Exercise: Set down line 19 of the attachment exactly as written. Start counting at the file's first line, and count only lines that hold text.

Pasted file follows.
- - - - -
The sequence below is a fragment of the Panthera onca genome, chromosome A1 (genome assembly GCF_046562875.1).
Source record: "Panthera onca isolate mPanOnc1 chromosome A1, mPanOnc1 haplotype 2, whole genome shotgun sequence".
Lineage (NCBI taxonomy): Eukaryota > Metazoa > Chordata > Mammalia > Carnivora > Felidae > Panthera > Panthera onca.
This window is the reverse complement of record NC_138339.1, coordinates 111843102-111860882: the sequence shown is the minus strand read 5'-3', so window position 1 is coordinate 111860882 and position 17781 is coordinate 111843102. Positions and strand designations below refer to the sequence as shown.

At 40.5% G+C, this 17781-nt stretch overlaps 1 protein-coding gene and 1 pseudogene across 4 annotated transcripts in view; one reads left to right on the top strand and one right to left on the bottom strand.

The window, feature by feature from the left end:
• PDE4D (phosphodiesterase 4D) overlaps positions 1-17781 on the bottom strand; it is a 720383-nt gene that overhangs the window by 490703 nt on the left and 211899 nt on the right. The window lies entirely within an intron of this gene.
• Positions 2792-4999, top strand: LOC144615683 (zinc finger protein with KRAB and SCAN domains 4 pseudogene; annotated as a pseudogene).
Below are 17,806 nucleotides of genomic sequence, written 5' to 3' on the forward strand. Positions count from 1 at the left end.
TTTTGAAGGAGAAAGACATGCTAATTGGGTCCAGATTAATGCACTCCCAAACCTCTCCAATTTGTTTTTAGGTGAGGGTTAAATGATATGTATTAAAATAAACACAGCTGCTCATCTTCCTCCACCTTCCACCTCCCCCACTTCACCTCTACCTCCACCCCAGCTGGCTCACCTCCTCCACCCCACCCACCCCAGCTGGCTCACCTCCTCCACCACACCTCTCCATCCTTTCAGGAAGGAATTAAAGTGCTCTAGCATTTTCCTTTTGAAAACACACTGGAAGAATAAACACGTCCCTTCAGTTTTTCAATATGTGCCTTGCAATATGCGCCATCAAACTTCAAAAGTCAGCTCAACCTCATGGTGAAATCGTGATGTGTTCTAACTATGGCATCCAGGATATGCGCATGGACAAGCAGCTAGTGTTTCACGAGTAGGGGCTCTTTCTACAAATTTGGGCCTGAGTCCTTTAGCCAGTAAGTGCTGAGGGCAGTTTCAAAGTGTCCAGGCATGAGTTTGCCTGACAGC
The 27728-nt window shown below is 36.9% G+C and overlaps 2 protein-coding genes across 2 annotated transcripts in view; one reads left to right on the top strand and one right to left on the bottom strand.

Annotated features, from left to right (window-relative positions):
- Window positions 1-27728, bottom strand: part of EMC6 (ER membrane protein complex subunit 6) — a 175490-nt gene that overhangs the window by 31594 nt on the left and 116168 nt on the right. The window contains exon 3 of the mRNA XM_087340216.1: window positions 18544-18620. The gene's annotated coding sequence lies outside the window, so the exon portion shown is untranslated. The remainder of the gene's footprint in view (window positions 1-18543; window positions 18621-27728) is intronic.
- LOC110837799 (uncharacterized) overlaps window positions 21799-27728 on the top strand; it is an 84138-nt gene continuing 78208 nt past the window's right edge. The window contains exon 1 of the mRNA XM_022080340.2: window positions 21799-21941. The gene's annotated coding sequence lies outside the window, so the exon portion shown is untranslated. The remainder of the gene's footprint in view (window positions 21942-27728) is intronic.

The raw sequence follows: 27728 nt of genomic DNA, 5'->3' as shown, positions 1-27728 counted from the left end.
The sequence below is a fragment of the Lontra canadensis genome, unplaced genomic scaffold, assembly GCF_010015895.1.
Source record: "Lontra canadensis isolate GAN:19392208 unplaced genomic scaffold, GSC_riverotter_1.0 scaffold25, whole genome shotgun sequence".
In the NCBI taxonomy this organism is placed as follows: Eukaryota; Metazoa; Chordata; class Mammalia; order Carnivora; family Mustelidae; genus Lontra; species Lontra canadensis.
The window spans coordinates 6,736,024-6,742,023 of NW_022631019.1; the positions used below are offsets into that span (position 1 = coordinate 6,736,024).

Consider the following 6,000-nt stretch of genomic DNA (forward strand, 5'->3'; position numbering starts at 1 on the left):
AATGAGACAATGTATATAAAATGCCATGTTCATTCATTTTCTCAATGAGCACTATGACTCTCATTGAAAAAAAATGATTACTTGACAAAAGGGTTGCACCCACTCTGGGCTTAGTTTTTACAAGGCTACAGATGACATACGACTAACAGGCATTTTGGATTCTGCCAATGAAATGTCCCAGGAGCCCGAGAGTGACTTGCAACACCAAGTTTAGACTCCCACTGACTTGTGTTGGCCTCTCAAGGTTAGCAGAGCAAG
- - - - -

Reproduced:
The window spans coordinates 6,736,024-6,742,023 of NW_022631019.1; the positions used below are offsets into that span (position 1 = coordinate 6,736,024).